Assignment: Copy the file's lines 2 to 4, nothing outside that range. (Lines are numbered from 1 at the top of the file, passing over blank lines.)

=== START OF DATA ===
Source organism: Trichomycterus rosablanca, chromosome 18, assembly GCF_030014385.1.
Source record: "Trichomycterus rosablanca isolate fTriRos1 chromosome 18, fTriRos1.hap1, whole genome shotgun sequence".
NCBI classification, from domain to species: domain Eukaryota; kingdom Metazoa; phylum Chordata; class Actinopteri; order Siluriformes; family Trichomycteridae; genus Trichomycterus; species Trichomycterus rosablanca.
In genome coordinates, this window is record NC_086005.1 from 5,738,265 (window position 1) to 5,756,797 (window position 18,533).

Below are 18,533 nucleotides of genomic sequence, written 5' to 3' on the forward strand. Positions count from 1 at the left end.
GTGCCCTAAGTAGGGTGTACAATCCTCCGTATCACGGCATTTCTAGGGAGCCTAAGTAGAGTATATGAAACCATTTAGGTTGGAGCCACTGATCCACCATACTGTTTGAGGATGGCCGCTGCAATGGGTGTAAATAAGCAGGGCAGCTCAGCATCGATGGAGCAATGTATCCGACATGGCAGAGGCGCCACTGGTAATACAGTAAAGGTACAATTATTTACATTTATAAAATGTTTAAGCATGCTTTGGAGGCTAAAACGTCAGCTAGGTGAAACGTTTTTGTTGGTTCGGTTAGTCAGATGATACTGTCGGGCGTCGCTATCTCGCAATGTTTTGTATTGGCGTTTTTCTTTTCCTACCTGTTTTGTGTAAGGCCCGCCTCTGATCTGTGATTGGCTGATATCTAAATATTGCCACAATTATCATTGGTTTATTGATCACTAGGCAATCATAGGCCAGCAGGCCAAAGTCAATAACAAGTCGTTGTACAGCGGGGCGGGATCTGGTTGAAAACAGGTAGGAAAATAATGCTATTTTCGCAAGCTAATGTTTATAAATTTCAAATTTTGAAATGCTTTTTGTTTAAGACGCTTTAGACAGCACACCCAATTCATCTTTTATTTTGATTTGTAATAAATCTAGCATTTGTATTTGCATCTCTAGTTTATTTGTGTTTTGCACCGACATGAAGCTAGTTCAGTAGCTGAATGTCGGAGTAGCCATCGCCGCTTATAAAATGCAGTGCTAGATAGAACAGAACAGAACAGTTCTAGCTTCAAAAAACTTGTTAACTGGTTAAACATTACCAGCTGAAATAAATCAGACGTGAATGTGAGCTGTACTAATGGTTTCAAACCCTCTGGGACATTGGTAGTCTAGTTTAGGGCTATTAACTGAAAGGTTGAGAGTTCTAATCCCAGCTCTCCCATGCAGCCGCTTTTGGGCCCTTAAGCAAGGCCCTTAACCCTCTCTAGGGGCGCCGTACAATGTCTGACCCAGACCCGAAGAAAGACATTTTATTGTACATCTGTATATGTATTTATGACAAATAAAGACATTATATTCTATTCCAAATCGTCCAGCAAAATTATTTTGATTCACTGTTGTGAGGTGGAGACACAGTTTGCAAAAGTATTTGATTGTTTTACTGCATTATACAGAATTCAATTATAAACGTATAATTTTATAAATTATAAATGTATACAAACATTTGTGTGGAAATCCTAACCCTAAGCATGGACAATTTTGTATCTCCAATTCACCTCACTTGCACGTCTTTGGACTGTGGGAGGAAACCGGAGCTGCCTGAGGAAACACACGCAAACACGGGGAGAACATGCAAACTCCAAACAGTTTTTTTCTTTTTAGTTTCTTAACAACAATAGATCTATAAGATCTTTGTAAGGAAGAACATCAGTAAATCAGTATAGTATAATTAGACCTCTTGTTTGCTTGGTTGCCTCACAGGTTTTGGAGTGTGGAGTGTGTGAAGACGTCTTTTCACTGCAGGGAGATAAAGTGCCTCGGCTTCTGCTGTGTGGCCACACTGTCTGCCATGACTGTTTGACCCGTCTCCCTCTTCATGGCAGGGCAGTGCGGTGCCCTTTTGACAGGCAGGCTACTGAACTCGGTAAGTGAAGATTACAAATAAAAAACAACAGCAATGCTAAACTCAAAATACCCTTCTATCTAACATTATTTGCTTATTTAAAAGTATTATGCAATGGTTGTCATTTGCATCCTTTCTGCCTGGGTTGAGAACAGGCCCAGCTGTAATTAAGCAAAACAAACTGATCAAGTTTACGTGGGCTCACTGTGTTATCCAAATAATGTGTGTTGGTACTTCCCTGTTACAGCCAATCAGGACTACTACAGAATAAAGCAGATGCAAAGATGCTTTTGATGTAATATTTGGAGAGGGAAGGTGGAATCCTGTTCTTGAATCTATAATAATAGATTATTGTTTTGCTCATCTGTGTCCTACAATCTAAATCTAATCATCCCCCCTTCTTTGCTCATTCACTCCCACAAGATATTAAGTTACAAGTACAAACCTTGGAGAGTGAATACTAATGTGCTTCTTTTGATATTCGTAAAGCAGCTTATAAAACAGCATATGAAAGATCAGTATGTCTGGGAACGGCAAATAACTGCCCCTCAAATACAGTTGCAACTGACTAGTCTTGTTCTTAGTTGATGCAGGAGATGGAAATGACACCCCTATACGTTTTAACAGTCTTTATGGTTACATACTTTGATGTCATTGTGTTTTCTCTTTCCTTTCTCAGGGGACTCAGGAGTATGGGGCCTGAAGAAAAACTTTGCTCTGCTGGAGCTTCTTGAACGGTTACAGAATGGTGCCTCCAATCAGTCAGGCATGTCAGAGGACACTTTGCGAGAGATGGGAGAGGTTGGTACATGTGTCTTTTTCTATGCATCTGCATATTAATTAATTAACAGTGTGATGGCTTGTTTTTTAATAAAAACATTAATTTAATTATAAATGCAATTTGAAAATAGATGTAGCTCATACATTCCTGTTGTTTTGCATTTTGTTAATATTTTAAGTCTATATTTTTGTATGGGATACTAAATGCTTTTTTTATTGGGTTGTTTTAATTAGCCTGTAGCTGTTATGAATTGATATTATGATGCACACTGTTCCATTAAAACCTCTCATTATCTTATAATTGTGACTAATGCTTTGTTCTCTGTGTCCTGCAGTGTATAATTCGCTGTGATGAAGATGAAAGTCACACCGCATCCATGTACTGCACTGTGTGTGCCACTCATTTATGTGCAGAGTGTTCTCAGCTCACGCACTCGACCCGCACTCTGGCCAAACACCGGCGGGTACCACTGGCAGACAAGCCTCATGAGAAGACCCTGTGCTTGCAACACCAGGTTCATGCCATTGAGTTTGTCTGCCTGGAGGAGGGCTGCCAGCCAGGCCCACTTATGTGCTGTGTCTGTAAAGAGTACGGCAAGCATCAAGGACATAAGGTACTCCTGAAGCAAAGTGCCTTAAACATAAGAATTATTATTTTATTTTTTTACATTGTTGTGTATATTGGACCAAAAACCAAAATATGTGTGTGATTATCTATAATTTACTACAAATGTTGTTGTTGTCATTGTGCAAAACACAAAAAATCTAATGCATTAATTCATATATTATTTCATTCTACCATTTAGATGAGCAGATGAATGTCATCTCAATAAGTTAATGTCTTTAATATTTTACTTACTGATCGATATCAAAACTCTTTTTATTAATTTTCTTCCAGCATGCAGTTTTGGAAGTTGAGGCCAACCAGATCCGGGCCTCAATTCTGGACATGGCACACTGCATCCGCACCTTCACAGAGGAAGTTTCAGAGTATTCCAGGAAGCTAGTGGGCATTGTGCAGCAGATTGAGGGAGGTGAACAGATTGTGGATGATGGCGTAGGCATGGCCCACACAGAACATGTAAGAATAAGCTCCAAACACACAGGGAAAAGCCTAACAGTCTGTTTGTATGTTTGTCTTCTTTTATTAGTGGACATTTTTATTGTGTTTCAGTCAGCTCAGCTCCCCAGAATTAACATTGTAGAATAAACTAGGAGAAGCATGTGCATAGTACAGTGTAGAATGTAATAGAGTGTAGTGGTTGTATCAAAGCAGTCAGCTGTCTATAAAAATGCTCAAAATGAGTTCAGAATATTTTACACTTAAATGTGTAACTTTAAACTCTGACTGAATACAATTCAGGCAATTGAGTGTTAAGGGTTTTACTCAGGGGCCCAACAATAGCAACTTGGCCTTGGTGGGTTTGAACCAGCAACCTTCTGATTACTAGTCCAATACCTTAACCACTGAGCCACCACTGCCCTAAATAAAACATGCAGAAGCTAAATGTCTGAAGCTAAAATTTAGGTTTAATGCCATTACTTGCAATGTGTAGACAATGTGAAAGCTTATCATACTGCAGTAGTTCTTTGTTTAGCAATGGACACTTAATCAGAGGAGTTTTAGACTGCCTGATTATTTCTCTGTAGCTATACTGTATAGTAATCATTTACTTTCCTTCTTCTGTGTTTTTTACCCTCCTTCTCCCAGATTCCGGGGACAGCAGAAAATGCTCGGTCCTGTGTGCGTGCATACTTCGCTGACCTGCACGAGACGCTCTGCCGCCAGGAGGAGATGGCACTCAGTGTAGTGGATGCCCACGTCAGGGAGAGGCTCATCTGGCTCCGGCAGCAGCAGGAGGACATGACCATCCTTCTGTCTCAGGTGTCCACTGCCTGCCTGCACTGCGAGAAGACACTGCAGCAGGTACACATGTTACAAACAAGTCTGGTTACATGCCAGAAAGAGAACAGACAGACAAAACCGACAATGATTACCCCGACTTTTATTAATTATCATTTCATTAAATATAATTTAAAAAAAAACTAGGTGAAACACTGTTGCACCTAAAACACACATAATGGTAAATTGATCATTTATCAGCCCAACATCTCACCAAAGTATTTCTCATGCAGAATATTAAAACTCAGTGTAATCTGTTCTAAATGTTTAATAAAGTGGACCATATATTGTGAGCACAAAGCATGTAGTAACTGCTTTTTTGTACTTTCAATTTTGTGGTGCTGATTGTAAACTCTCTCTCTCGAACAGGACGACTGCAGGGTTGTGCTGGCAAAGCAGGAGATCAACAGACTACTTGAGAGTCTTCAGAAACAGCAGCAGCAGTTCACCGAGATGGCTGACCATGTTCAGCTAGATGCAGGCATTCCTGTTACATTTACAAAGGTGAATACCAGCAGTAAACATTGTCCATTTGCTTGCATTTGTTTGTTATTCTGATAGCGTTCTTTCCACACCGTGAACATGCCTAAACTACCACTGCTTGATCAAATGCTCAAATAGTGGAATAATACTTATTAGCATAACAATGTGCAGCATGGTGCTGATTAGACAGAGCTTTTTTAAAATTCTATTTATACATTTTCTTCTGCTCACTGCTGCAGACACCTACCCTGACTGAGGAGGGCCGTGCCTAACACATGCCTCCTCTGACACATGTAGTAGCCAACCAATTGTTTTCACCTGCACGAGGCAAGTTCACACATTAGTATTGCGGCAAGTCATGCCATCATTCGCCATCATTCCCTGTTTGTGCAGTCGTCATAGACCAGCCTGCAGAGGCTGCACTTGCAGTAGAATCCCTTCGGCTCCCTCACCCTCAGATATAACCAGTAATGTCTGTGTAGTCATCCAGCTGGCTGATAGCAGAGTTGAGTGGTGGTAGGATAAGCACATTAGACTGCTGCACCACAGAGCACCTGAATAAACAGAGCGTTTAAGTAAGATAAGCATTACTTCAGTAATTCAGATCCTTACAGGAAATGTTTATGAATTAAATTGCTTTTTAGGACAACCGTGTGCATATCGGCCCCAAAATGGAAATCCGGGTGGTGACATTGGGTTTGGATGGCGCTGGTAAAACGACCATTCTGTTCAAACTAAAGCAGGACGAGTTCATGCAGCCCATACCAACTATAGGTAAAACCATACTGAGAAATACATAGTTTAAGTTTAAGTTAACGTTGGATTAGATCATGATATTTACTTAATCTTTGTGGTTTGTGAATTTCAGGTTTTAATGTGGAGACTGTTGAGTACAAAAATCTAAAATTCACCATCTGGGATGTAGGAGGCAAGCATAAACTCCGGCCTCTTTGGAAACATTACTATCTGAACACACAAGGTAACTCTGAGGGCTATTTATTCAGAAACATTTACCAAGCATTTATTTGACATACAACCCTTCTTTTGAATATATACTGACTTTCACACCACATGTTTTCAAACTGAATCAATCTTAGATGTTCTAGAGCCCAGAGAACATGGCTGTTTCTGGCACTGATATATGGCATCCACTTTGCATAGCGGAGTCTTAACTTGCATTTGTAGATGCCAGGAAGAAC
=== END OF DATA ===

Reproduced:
Source record: "Trichomycterus rosablanca isolate fTriRos1 chromosome 18, fTriRos1.hap1, whole genome shotgun sequence".
NCBI classification, from domain to species: domain Eukaryota; kingdom Metazoa; phylum Chordata; class Actinopteri; order Siluriformes; family Trichomycteridae; genus Trichomycterus; species Trichomycterus rosablanca.
In genome coordinates, this window is record NC_086005.1 from 5,738,265 (window position 1) to 5,756,797 (window position 18,533).